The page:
Molssi Driver Interface Library
MDI Library


The MDI Library enables inter-code communication in a manner compliant with the MDI Standard.

The MDI Library currently supports the following communication methods:

Launching Codes with the MDI Library

Whenever a code is launched as a driver or engine, it must be provided either the "-mdi" or "--mdi" runtime option (see MDI Ecosystem for details regarding which codes use the single dash and which codes use the double dash). The argument for this option is a string, in quotes, consisting of a sequence of options used by the MDI Library. The following options are available:

  • -role
    • required: always
    • argument: keyword
      • DRIVER - The code will run as a driver
      • ENGINE - The code will run as an engine
  • -name
    • required: always
    • argument: keyword, with possible values defined in the documentation of each individual driver
  • -method
    • required: always
    • argument: keyword
      • TCP - The codes will communicate via the TCP/IP protocol
      • MPI - The codes will communicate via MPI using a Multiple Programs, Multiple Data (MPMD) approach
  • -hostname
    • required: Only if method=TCP and role=ENGINE
    • argument: The hostname of the driver
  • -port
    • required: Only if method=TCP
    • argument: The port number over which the driver will listen for connections from the engine(s)
  • -ipi
    • This option turns on compatibility mode for i-PI, allowing codes that use MDI for communication to communicate with codes that use i-PI for communication. If none of the drivers or engines is using i-PI for communication, this option should not be used, as it disables some of the MDI Library's error checking.
    • required: Only if one of the engines or drivers is using i-PI for communication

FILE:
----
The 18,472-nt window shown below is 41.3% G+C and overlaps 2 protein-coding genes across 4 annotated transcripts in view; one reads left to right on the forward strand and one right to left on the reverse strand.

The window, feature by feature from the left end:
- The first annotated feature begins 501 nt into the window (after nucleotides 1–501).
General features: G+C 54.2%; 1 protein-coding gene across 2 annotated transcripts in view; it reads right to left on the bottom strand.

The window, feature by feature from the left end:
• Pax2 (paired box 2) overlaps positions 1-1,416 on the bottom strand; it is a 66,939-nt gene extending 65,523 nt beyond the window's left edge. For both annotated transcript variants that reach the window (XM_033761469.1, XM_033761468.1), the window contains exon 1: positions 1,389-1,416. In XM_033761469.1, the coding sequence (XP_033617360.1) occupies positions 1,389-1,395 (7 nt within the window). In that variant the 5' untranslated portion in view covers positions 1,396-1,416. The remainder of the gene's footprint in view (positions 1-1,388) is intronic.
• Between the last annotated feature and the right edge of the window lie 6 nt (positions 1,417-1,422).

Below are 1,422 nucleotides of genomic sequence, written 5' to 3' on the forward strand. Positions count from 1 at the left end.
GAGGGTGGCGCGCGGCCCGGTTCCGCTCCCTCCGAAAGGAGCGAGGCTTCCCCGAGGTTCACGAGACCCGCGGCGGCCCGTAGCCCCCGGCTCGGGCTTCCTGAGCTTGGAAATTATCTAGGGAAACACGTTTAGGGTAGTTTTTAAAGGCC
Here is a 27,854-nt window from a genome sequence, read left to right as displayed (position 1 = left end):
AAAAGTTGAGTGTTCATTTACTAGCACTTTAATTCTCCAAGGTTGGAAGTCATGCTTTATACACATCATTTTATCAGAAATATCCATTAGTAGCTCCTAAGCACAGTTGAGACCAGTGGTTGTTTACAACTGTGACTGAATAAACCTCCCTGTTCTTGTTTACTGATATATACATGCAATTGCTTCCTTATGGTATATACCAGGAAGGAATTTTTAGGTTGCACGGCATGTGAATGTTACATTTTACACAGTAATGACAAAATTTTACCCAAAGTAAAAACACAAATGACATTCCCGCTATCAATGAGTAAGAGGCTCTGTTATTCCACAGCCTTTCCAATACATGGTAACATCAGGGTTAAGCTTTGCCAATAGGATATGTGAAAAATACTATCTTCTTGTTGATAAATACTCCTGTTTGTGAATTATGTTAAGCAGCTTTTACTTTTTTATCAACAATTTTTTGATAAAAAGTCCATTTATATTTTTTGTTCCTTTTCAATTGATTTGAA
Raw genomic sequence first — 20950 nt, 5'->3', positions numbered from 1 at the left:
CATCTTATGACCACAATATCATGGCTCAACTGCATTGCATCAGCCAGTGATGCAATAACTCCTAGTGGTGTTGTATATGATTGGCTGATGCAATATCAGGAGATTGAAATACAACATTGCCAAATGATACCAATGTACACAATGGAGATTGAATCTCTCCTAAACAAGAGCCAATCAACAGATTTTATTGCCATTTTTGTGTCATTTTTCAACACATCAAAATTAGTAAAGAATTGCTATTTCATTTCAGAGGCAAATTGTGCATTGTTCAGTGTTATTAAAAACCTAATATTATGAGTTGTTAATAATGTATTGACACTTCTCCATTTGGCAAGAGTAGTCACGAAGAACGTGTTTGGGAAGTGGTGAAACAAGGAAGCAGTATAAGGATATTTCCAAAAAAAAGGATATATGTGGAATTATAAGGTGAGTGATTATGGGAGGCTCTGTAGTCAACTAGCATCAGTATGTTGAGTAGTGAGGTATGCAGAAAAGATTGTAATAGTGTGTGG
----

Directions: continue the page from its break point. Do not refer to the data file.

• argument: None
  • -out
    • This option redirects the standard output of the driver or engine to a user-specified file. It is primarily intended for use when method=MPI (e.g., running all of the codes as part of a single MPMD launch). When method=MPI, all codes will by default write to the same output file, which typically leads to unreadably mangled output. The -out option allows the user to override this behavior, specifying a unique output file for each driver and engine.
    • required: Never
    • argument: The name of the file to which the output will be redirected

For more information about running or developing codes that use the MDI Library, please see the tutorials.

Using TCP Communication

Launching a driver using TCP communication involves the general format:

<driver_executable> <driver_options> -mdi "-role DRIVER -name driver -method TCP -port 8021" &

Launching an engine using TCP communication involves the general format:

<engine_executable> <engine_options> -mdi "-role ENGINE -name my_name -method TCP -port 8021 -hostname localhost" &

The ampersand ("&") causes the code to run in the background, allowing additional drivers and/or engines to be launched from the same terminal or job script.

Note that some codes may use "--mdi" instead of "-mdi".

Using MPI Communication

When using MPI communication, the driver and engines must be launched as part of a single mpiexec launch command. The general format for this is:

mpiexec -n <driver_nprocs>  <driver_executable>  -mdi "-role DRIVER -name driver -method MPI  -out driver.out"  : \
        -n <engine1_nprocs> <engine1_executable> -mdi "-role ENGINE -name engine1 -method MPI -out engine1.out" : \
        -n <engine2_nprocs> <engine2_executable> -mdi "-role ENGINE -name engine2 -method MPI -out engine2.out"

Compiling the MDI Library

The MDI Library uses CMake to compile. If you do not already have CMake installed on your machine, please follow the instructions on the official website to do so.

With CMake installed, you can build the MDI Library as follows:

git clone
mkdir MDI_Library/build
cd MDI_Library/build
cmake ..

By default, the CMake build will compile all necessary wrappers to support linking to C/C++, Fortran, and Python codes. The build can be restricted to only support a subset of these languages by using the -Dlanguage option. For example, doing the following will compile a build that only supports linking to C/C++ codes:

cmake -Dlanguage=C ..

The following is a full list of CMake options:

  • -Dlanguage
    • argument: keyword
      • C - The build will only support C/C++
      • Fortran - The build will only support C/C++ and Fortran
      • Python - The build will only support C/C++ and Python
  • -Dlibtype
    • argument: keyword
      • SHARED - The build will be compiled as a shared library (default)
      • STATIC - The build will be compiled as a static library (NOTE: this option prevents Python codes from using the library)

MDI Library Functions

MDI function calls are made in a similar style to that of MPI, with MDI_Send and MDI_Recv functions being conceptually analagous to MPI_Send and MPI_Recv, respectively. The key functions are: